intro: new to BonsaiNut

Mr. Miyagi

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While sitting at my computer, I noticed the 'miniature maple leaves' sprouting from a branch tip...
their slender pointed tips and delicate scale reminded me of how I love bonsai. (ironically, it's a big leaf maple!!!)

This realization inspired my idea to create a 'miniature forest' in my window. This 'landscape' would edit the view from my 3rd floor apartment window, from a parking lot view... drawing my gaze towards the distant treetops and horizon beyond.

My dilemma: my apartment has east/west exposure. I would need to use plants that are tolerant of 'full sun'. I'm thinking that an indoor planter box would be the best choice. Do any of you have any suggestions? I thought that perhaps some desert species might work. Maybe some sage brush, or texas ranger, and ponderosa pine might be good.

Please feel free to offer any advice you may have!

I'm so glad that my searching found this wonderful site. BonsaiNut is pretty cool!

Miyagi
:cool:
 

Vance Wood

Lord Mugo
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While sitting at my computer, I noticed the 'miniature maple leaves' sprouting from a branch tip...
their slender pointed tips and delicate scale reminded me of how I love bonsai. (ironically, it's a big leaf maple!!!)

This realization inspired my idea to create a 'miniature forest' in my window. This 'landscape' would edit the view from my 3rd floor apartment window, from a parking lot view... drawing my gaze towards the distant treetops and horizon beyond.

My dilemma: my apartment has east/west exposure. I would need to use plants that are tolerant of 'full sun'. I'm thinking that an indoor planter box would be the best choice. Do any of you have any suggestions? I thought that perhaps some desert species might work. Maybe some sage brush, or texas ranger, and ponderosa pine might be good.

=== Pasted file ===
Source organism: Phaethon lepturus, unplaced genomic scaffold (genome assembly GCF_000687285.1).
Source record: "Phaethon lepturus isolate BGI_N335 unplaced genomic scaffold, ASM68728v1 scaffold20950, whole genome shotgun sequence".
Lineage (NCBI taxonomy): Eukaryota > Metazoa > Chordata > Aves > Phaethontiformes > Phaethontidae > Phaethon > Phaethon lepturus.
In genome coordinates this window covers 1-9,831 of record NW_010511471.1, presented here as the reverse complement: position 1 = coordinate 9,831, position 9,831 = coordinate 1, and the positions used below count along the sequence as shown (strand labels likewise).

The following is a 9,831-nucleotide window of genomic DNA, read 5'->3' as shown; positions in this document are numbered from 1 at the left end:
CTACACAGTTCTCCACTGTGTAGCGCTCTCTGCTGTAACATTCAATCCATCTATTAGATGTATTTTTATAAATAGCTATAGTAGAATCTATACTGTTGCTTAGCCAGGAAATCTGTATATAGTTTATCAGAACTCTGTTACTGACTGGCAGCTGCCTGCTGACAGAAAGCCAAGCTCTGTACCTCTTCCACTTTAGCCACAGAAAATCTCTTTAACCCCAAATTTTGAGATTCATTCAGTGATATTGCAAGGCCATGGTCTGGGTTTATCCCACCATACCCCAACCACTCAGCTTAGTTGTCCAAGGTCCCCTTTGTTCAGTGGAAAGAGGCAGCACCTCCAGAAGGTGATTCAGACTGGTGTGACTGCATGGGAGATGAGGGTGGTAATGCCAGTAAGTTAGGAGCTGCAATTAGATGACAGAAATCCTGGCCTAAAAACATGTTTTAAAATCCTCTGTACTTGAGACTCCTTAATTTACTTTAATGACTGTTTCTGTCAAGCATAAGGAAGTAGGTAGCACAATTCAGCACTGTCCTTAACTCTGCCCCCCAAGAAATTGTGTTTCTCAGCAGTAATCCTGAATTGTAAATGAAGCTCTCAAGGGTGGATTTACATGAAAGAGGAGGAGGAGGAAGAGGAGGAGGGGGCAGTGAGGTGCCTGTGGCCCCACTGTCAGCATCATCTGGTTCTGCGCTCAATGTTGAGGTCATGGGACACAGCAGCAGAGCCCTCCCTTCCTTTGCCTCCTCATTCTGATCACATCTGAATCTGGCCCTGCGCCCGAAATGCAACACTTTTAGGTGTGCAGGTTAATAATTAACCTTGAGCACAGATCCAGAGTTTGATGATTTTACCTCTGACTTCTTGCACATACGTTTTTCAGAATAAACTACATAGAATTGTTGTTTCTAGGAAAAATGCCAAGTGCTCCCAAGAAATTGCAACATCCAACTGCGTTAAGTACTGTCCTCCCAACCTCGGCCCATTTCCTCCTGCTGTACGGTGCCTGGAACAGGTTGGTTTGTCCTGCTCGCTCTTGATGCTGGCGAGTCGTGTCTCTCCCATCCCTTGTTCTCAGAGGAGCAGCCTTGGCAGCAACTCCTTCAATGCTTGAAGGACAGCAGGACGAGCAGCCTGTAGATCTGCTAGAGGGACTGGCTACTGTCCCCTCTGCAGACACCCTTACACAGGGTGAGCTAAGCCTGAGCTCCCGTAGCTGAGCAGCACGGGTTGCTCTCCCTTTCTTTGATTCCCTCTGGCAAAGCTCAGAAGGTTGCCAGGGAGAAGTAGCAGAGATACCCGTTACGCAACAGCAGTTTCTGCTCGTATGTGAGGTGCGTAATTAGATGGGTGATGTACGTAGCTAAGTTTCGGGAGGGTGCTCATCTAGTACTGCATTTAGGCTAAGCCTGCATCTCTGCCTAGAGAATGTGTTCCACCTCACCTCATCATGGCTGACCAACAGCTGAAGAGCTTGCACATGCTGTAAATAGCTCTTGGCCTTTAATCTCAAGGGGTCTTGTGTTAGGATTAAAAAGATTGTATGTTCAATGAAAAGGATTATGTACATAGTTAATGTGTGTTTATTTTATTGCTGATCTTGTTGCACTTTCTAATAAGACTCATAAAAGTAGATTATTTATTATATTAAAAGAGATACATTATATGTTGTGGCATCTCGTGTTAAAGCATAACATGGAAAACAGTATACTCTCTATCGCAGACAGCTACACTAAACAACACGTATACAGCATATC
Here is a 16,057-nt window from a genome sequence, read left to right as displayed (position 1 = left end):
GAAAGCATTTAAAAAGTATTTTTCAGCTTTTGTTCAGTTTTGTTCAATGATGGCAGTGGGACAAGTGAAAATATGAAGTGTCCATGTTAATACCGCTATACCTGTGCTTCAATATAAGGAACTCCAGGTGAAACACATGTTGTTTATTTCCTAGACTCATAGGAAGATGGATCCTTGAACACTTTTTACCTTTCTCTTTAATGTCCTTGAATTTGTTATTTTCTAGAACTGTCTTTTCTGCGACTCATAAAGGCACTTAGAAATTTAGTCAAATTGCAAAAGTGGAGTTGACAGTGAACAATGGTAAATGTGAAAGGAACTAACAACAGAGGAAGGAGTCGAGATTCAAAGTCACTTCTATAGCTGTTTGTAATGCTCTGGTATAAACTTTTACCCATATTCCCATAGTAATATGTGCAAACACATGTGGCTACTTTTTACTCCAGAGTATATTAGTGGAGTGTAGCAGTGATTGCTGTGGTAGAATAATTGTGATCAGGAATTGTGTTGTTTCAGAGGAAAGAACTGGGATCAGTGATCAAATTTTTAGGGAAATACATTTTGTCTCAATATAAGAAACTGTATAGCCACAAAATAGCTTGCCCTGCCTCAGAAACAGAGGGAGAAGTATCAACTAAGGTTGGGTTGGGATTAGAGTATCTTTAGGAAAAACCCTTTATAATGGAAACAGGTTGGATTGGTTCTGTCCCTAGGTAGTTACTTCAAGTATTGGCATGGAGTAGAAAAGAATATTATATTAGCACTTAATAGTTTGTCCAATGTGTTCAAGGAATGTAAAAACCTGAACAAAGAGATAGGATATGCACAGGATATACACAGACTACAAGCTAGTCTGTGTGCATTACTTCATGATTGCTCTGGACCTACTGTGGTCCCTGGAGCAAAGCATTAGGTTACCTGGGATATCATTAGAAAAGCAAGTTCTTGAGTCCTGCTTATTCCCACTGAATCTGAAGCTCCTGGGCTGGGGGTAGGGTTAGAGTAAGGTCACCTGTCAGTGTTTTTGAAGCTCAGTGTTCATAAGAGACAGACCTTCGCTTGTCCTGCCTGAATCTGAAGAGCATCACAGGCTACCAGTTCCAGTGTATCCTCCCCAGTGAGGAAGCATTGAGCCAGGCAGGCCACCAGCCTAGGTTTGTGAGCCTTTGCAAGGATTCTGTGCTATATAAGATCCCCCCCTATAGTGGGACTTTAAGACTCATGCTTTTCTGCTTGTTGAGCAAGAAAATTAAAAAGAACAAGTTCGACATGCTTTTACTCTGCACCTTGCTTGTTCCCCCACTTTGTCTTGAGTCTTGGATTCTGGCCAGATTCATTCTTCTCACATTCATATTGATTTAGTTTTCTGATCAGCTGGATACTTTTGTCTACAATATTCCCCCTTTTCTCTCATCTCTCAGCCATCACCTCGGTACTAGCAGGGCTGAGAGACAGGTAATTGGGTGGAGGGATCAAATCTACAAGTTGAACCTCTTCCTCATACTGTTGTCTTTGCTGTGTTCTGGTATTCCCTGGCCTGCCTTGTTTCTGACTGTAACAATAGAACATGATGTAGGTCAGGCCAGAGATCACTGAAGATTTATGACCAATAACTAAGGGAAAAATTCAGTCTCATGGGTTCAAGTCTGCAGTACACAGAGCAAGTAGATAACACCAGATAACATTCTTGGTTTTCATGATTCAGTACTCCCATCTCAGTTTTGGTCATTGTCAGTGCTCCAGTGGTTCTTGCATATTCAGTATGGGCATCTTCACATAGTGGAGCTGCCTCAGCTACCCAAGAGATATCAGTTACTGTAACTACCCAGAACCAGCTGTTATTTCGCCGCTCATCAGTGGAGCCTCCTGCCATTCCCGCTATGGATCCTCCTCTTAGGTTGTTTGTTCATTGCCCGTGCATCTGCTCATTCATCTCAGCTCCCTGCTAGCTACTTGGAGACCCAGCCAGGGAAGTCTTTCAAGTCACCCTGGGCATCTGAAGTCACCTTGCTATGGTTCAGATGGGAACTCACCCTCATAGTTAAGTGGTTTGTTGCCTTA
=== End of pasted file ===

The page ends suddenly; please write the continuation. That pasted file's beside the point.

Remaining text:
Please feel free to offer any advice you may have!

I'm so glad that my searching found this wonderful site. BonsaiNut is pretty cool!

Miyagi
:cool:
Trying to grow any Maple species indoors on a Window ledge (as I understood what you wrote) will be an exercise in futility. Pines, Junipers and Maples are temperate zone species and as such will not tolerate indoor conditions for long. They need direct sun, wind, rain, and fresh air, without the preceding they will quickly decline and perish. It is however possible to accomplish what you have in your mind's eye with some of the tropical species such as the Ficus Too Little, the easiest of all of the tropicals for the beginner.
 

Mr. Miyagi

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thanks for the reply!

I guess my vision needs to shift towards the tropical/indoor friendly species:

Since I live in an apartment, I probably would be prohibited from 'attaching' a planter box on the exterior of the building. I was thinking that using native plants from eastern Oregon would be well suited to the dry/sunny climate of my east facing windows.

[no, I had no plans to grow a maple indoors! The big leaf maple is the tree next to our bldg.]

Thanks for the advice on using the tropicals...
 

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